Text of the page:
Twin studies and scientific belief in the superiority of northern races unite in the person of Sir Francis Galton. Galton was Charles Darwin’s first cousin. He traveled the world and wrote about why some humans and animals were more successful than others. Galton’s great idea was that intelligence was inherited. He contributed to eugenics, which was then a very popular philosophy, by advocating that the “feeble-minded” shouldn’t be allowed to breed. Other biologists, sociologists and demographers took this line of thinking and used it to argue that the poor or mentally ill, people on welfare, black and Native women in the USA and elsewhere should be sterilized to prevent their bad blood continuing to mix in with the population. Galton also developed a theory that African people were “two levels” below white Europeans in terms of intelligence and ability. In a study on genius, Galton wrote about the increased incidence of high intellectual achievement in brothers in the same, usually aristocratic, British families. (Women did not enter here; Galton was interested in men’s intelligence.) Critics of Galton claimed that since the brothers came from the same families, they were all of the same socio-economic status, and had similar access to quality of education and social capital—therefore one couldn’t claim that intelligence was genetic. In order to solve this pesky problem of nature versus nurture, Galton hit on a solution: identical twins. Since identical twins grew from the same genetic material, they should provide answers. “[I need] some new method by which it would be possible to weigh in just scales the effects of Nature and Nurture,” wrote Galton, “and to ascertain their respective shares in framing the disposition and intellectual ability of men. The life history of twins supplies what I wanted.”[iii] Galton sent 600 inquiries to people he knew to be twins. Thus, twin studies were born. His results were inconclusive. But ever since, biologists interested in solving the puzzle of nature and nurture have looked to twins to provide the answers.

In this age of the medicalization of life, social ideas about multiple births have changed dramatically. Since 1978, twin births have increased by over 50% in the USA. The increase is attributable to technological developments in assisted reproductive technologies. In IVF it is common for multiple fertilized embryos to be implanted in the uterus in a single cycle, increasing the chance of a viable pregnancy—but simultaneously increasing the likelihood of multiple embryos being born. Twins are no longer viewed as a happy accident of nature, blessing their parents with cuteness. They are seen as a risk of using fertility technology. But twins have always been seen as a little freakish, a little special: similar to the freakishness of the genius or of the elite athlete. Genius and elite athleticism are regarded as things that can be generated or regenerated through the proper biocapitalist rituals: investing in “good genes” by marrying someone rich, intelligent, beautiful, and sane. (God forbid that we should reproduce with people who are poor, “ugly”, mad or disabled: although these words carry with them the weight of pathologization in way that makes me hesitant to repeat them.) Just as these contemporary ideas throw us back to (historically recent) ideas about the dangers of racialized or social miscegenation, twenty-first century ideas about twinship throw us into a boiling pot of ideas about the importance of sameness. At the intersection of nature and culture, twinship straddles an unstable line between the rarity that signifies specialness or goodness, and the rarity that is considered to be pathological or weird.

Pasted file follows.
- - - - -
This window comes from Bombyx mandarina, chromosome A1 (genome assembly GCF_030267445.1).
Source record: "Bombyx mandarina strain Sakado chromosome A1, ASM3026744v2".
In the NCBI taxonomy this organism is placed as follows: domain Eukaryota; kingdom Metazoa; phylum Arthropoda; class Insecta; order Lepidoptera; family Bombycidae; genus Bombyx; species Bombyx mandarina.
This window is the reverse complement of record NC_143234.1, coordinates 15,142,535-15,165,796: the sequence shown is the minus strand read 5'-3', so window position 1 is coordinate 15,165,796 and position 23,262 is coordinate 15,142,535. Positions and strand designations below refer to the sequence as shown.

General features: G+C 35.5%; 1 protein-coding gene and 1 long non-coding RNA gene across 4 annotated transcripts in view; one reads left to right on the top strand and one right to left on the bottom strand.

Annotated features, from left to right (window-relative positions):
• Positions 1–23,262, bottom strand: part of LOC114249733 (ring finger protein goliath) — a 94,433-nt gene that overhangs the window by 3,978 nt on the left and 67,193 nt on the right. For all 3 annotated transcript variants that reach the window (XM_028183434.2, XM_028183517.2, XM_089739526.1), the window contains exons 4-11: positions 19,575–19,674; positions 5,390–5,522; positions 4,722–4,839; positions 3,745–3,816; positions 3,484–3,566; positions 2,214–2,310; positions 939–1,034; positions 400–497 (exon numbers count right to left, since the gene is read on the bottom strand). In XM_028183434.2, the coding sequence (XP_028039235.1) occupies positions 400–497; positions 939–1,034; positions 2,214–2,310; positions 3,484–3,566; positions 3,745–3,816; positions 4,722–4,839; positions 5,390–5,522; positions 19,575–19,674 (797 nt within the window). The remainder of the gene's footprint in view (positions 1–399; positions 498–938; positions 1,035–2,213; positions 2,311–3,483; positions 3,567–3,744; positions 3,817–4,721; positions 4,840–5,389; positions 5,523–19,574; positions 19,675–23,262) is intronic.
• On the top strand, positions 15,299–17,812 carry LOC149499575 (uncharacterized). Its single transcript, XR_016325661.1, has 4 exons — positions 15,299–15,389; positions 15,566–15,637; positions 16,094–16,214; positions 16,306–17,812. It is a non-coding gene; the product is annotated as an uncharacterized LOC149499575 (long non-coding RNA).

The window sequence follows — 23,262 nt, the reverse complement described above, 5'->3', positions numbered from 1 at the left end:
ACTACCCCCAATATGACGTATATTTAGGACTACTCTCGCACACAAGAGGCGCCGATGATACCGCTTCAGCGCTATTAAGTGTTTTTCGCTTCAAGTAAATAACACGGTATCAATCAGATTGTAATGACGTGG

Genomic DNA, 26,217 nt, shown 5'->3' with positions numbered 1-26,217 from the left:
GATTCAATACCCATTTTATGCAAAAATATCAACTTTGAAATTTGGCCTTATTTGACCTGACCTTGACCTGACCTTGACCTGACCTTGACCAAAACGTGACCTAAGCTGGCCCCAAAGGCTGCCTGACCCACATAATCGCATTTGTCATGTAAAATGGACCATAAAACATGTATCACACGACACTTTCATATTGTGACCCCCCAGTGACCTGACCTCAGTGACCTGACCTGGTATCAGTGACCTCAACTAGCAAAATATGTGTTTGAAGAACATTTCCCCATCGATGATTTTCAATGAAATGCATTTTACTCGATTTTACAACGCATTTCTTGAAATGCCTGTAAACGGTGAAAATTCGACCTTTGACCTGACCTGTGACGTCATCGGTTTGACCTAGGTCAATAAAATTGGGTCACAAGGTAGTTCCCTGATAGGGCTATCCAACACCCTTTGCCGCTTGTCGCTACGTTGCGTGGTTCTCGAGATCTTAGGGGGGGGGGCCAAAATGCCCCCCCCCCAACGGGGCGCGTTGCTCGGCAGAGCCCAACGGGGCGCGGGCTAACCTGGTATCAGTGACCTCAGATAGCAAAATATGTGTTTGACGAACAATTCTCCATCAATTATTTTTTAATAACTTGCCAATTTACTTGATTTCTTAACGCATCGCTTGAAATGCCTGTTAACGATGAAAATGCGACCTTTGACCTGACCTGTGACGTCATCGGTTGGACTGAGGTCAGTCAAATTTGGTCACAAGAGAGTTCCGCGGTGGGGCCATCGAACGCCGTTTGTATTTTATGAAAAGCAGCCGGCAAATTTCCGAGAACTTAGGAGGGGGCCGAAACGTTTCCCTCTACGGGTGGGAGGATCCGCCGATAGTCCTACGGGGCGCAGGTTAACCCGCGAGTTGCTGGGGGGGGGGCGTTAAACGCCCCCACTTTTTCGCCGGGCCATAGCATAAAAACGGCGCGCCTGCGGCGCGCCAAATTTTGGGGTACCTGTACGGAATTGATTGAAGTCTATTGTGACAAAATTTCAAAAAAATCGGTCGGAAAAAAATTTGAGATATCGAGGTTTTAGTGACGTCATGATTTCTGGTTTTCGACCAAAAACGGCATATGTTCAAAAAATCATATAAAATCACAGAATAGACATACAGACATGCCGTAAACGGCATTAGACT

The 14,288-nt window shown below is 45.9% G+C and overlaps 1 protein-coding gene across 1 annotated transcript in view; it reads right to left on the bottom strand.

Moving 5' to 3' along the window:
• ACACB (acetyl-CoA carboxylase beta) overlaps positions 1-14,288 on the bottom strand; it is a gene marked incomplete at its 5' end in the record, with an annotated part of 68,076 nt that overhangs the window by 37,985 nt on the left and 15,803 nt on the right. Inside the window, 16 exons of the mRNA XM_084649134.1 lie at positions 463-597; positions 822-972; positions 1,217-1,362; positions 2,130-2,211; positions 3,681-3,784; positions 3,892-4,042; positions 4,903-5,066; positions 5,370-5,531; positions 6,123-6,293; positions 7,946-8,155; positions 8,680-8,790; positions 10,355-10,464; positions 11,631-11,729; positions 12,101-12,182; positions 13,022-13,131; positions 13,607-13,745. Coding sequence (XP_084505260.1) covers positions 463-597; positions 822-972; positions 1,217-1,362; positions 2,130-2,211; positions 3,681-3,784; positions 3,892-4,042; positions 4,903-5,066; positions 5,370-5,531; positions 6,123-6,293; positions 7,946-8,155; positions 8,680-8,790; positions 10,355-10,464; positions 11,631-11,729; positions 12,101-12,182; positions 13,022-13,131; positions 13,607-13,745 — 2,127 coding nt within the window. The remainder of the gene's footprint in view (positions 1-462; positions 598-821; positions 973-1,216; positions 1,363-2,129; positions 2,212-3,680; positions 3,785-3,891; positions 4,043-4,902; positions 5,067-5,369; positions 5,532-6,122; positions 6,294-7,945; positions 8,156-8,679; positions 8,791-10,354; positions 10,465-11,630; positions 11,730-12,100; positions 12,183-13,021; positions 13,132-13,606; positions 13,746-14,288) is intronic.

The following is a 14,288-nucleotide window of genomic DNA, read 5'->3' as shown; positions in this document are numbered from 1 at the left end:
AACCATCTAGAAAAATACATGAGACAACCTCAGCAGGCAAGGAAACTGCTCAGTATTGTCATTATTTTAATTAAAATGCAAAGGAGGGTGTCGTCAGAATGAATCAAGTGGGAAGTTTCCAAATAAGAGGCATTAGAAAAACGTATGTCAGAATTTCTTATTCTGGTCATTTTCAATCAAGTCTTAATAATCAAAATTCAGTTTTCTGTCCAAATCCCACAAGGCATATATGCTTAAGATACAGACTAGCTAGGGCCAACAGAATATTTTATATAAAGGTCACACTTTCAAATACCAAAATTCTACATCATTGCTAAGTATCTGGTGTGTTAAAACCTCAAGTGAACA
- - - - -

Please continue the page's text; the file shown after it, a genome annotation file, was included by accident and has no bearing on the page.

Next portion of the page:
We are not the same

The etymology of the word “identical” is the Latin word idem, meaning the same. From idem we also get identitas, or identity. This points us to a paradox. What we understand as identity not only indexes what sets us apart from others as individuals, but also what binds us to other people—the ways in which we can be classed or identified as the same as others. Sex (or gender) is crucial to this capacity for being identified. This is particularly so in our Euro-American culture, where scientific knowledge would divide us all into male and female, taking these two categories to be hard-wired predictors of how we will move, dress, fuck, speak, emote and desire.

The stakes of this process of questioning are immediate. How might the process of viewing change if you knew that one of the Ramstad twins identifies as transgendered? This is why it is so important for twins in which one is intersexed to be renamed “semi-identical”, no matter what sex the intersexed child is assigned or what they might identify as later on in adulthood. In order to retain the ontological coherence of the concept of identitas, science must retain the same-sex rule in the meaning of “identical”.

But what this means is not all that different to anyone else: the truth is, we all invent histories for ourselves. And these histories may be deeply felt and have deep implications for who we are now. The idea of identicality that permeates theories of twinship comes into focus here as something that also organizes our capacity to tell our stories, move through the world. This is what we are playing with in Symptom. Somewhere, Otto and Emmett are rhizozygotic twins separated at birth. Some other where, they are not the same. Which story is true? Does it matter?


[i] Robert S. Siegler, Judy S. DeLoache and Nancy Eisenberg, How Children Develop (London: Macmillan, 1998), 98.

[ii] Constance Holden, “Identical twins reared apart,” Science 207 (1980), 1324; quoted in How Children Develop, p. 98.

[iii] Francis Galton, Inquiries into human faculty and its development (London: Macmillan, 1883), 217.